The term ‘nutrition’ refers to the supply of food materials that are required by organisms as well as cells in order to stay alive. In science as well as in human medicine, ‘nutrition’ refers to the science or practice of consuming and utilising foods.
In hospital environments, ‘nutrition’ may encompass the food requirements that patients have. These include nutritional solutions which are delivered via an IV (intravenous) or, alternatively, an IG (intragastric) tube.
What is good nutrition science?
Nutritional science focuses on dietary concerns and health issues surrounding food, eating, and medicine. This science is a multi-faceted field which is rooted in chemistry, biology and the social sciences. There are many areas of specialisation in nutrition science and encompasses:
- The study of behaviours as well as social factors that are related to food choices,
- Food and wellness,
- Community nutrition,
- Exercise science, and
- Nutrition education.
Scientifically speaking, nutrition science studies how the human body breaks food down (catabolism) as well as how it repairs and creates cells and tissue (anabolism). Catabolism as well as anabolism combined can also be referred to as metabolism.
What is metabolism?
The term ‘metabolism’ is refers to the bodily processes which are needed in order to maintain life. However, when one hears the word “metabolism” used nowadays, it’s typically related to weight issues. You may have heard a person say, “I can’t lose weight because I have a slow metabolism.”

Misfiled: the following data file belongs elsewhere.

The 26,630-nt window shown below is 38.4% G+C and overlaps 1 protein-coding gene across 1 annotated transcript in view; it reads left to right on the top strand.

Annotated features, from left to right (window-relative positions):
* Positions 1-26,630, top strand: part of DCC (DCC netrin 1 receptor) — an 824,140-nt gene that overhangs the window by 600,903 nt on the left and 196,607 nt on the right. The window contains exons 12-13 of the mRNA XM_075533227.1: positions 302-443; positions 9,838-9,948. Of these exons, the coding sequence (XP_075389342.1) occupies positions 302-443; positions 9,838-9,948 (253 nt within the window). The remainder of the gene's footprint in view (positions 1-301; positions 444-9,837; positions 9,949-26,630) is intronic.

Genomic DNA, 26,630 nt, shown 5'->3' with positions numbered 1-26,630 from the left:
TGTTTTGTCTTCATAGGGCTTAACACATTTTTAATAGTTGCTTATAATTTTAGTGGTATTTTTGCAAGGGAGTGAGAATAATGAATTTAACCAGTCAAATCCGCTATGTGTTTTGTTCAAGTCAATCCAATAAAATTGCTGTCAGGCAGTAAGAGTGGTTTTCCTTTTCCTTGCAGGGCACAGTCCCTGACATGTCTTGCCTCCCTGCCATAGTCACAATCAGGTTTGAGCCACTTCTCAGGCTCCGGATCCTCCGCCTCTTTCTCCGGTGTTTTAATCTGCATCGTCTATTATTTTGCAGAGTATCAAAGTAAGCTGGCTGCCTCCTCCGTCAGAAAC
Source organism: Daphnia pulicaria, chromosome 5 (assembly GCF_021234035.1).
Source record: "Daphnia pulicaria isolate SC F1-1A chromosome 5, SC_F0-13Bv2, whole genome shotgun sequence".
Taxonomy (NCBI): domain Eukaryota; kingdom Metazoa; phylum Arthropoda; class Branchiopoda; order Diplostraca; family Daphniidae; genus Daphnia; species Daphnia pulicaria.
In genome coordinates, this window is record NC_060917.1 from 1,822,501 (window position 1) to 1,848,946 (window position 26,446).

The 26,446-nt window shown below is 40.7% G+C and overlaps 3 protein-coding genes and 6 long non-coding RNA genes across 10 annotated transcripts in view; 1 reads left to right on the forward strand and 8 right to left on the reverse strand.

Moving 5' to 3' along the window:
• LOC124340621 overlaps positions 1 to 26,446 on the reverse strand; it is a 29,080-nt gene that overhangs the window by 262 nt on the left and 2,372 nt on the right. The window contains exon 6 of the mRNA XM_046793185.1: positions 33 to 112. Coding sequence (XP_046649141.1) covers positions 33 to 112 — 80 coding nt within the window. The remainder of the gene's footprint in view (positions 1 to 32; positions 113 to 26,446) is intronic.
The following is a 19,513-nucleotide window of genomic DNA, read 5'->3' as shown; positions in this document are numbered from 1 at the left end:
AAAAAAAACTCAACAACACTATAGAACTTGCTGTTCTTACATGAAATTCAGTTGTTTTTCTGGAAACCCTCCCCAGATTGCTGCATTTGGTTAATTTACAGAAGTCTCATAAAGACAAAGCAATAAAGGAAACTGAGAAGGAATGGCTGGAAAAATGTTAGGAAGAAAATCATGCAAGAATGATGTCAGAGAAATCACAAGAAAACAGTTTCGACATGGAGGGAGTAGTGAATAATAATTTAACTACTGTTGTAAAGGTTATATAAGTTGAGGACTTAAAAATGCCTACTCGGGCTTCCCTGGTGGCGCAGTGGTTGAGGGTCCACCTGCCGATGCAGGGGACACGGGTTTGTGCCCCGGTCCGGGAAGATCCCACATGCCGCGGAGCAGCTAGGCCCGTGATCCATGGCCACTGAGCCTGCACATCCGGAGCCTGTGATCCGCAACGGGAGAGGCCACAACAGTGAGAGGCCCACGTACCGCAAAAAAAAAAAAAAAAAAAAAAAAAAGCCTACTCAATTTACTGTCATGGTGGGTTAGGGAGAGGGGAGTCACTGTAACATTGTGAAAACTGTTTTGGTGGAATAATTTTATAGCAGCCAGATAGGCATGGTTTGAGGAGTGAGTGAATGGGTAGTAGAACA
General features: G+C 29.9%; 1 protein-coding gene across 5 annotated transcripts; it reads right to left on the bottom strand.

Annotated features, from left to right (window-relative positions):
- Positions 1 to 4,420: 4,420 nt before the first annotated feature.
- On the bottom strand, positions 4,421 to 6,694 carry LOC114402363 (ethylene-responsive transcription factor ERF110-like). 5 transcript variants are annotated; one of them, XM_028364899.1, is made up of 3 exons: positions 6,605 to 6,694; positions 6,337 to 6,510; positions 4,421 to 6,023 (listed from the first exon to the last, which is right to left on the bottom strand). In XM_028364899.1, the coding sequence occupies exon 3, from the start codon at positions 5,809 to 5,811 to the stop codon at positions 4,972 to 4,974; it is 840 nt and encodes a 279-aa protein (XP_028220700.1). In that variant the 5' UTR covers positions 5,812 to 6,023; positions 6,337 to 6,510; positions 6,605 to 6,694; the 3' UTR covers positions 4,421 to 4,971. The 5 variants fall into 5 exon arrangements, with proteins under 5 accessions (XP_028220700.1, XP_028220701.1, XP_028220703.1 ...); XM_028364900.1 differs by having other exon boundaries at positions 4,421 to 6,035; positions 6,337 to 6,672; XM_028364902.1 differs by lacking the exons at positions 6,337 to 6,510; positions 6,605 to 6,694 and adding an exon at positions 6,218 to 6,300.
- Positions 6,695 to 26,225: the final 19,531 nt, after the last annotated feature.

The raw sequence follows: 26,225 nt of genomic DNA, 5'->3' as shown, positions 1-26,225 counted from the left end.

While there’s some truth to this statement there are other factors — such as how much you eat as well as exercise — that play a much bigger role in your ability to lose weight as opposed to your metabolism. It’s true that the quantity of lean body mass you have can affect how many calories you burn while you’re at rest, its effect is limited.
There are several factors that can affect your metabolism. Here are some of them:
- Some medications can have a significant effect on your metabolism. They can either dangerously speed it up or slow it down.
- Eating breakfast every day can stimulate your metabolism.
- When you lose weight — especially quickly — you actually slow down your metabolism. This is because it takes a lot less energy for your body to operate at a lower weight. This means that as you lose weight, you need to eat fewer calories or get more physically active in order to burn more calories so that you can keep losing weight.
- As you get advance in years, your metabolism gets slower and slower. Generally speaking, as you age you gain fat as well as lose muscle. Some older people also become less active. However, you can stop this slow decline in its tracks and take on more physical exercise in order to make up for your slower metabolism.
Are there foods which can speed up my metabolism?
Certain foods can increase your metabolism and, at the same time, assist you with losing weight.
Iron, zinc as well as selenium each play different – however equally important – roles in the proper functioning of your body. This being said, they do have one thing in common: all three are required for the proper function of your thyroid gland, which regulates your metabolism. Research indicates that a diet which is too low in iron, zinc or selenium may reduce the capability of your thyroid gland to produce sufficient amounts of hormones which can slow down your metabolism.
Some foods rich in iron are:
- Liver and Other Organ Meats
- Red Meat
Some of the zinc-rich foods are:
- Whole Grains
Other selenium-rich foods are:
If you’re worried about an aspect of your nutrition, the best thing for you to do is to consult a nutritionist who will be able to steer you on the correct path.